Spring seems to be breathing new life into consumer’s attitudes toward their financial outlook. The bi-monthly measure of Americans' sentiments toward their overall financial security, the Country Financial Security Index®, inched up 0.4 points from February to 66.2. This uptick marks the fourth consecutive increase in financial security sentiments, the longest in the survey's five-year history.
According to the report, improvements in savings and optimism about college funding helped drive the overall increase.
- 53 percent were able to set aside money for savings this month, a three-point increase from February. This is the highest percentage of those able to save since October 2008.
- Those confident in their ability to send their children to college jumped five points to 61 percent.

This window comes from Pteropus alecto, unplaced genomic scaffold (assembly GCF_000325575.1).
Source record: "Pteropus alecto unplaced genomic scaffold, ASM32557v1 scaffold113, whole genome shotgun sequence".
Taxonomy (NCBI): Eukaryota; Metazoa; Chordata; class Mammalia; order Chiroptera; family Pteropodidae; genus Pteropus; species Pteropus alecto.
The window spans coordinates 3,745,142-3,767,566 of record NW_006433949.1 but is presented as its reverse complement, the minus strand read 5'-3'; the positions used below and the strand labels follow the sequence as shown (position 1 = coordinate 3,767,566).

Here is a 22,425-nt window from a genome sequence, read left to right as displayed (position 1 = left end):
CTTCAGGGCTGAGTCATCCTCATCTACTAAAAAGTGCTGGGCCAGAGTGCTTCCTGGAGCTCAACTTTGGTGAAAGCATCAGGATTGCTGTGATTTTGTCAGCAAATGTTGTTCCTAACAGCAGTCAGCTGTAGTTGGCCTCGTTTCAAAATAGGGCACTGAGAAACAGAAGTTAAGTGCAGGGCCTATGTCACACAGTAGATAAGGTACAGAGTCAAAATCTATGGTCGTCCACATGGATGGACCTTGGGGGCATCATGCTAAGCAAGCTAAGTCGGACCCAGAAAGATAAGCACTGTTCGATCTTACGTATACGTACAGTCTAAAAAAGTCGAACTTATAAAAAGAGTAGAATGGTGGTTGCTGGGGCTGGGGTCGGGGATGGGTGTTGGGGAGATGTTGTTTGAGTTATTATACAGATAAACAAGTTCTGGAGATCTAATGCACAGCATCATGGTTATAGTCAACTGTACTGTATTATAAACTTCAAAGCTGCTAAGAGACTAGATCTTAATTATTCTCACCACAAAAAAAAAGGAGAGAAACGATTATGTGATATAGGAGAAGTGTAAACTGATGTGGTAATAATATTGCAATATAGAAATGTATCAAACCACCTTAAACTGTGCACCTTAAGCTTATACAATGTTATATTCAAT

- Despite these gains, Americans seem undecided about the future of their financial security.
- Confidence in retirement savings and overall financial security both dropped one point to 57 and 41 percent, respectively.
- Americans who said their overall level of financial security was getting worse inched up two points to 39 percent.
More than any other age group, 40-49 year olds exhibited strong optimism in both their short- and long-term money matters this month.
- 81 percent were confident in their ability to pay debts, up nine points. There was also a 13-point jump to 58 percent in those able to set aside money for savings.
- 64 percent were confident in their ability to send their children to college, a 12-point increase from February.
- Confidence in retirement and those who rate their overall financial security positively were both up six points to 57 percent and 41 percent, respectively.
Published with permission from RISMedia.